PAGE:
Rheumatic diseases can lead to significant levels of pain, discomfort, and fatigue. As a result, patients may be wary of physical activity and avoid it for fear of causing their symptoms to flare up. Is that actually beneficial, though?
In recent years, there have been studies published that focus on the effects of exercise on rheumatic diseases, both in terms of how physical activity can affect patients and which activities are most beneficial for specific diseases. What do we know about the impact of exercise on rheumatic diseases and its outcomes, and what can you tell your patients looking to improve their symptom burden?
Rheumatic Diseases and Weight
A 2022 study in RMD Open examined the role of both exercise and weight on the outcomes of patients with rheumatic and musculoskeletal diseases, and found that weight did play a role for certain rheumatic conditions.¹ The researchers found that higher weight in rheumatoid arthritis (RA) often correlated with worse pain and disease activity, as well as likelihood for additional comorbidities.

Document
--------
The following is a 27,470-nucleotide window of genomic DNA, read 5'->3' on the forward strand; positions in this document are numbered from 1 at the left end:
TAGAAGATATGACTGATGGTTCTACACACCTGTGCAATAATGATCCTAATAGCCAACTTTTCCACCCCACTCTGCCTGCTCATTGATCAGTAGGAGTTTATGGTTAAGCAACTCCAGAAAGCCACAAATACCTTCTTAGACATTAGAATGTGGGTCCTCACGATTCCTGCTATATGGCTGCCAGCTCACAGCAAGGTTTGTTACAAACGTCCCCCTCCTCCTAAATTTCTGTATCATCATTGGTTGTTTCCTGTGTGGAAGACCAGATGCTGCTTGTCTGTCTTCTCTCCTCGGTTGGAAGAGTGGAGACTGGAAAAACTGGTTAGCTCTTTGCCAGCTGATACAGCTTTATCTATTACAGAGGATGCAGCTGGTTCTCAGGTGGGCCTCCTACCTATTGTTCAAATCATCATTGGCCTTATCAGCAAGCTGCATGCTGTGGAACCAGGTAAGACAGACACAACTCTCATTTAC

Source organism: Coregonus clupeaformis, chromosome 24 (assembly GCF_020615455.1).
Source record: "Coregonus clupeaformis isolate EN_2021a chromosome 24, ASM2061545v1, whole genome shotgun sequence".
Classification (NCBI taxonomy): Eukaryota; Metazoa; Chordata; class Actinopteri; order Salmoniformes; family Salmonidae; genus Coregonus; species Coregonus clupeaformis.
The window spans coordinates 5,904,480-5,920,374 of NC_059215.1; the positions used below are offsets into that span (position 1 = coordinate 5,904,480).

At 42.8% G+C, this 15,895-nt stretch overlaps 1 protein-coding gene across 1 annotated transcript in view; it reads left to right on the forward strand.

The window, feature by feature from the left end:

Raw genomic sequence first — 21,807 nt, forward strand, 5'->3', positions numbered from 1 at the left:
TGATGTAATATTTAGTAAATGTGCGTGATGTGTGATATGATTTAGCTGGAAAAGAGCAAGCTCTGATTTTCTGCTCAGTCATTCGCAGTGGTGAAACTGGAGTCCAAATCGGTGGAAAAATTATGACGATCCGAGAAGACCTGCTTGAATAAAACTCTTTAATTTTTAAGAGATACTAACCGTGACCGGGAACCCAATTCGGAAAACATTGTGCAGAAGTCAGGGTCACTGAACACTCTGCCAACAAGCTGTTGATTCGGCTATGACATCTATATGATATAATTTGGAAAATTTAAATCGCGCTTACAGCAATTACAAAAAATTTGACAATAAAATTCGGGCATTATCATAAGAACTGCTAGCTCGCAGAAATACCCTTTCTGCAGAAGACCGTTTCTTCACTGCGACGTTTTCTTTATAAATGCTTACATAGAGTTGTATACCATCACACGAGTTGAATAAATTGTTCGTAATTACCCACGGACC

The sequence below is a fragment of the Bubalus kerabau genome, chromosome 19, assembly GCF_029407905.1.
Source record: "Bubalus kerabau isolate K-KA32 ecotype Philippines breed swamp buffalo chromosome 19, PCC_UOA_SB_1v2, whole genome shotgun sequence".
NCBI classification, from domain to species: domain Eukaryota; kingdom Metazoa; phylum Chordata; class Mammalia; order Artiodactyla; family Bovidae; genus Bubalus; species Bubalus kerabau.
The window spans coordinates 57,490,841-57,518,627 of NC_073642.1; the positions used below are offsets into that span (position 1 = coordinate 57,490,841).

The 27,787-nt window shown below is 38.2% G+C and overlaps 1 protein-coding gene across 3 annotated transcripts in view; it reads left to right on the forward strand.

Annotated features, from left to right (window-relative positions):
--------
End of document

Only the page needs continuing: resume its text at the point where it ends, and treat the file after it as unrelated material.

The researchers also found similar results in patients with axial spondyloarthritis (axSpA), with higher weight correlating with more pain, fatigue, and disease activity. Those with psoriatic arthritis (PsA) experienced worse pain and function with higher weight, while weight loss was associated with improved function and reduced disease activity.
Exercise by Rheumatic Disease
While some patients may be concerned that physical activity could exacerbate symptoms, research suggests that inactivity and weight gain are more likely to increase rheumatic disease activity. With this in mind, what have researchers found about the way physical activity affects specific rheumatic conditions?
Rheumatoid Arthritis and Exercise
Exercise is often recommended for patients with rheumatoid arthritis due to its tendency to hasten muscle mass loss.² The RMD Open study found inconsistent results with specific exercise types, with potential improved outcomes from a combination of aerobic and muscle training.¹ The investigators did, however, note that home exercise correlated with reduced pain and function.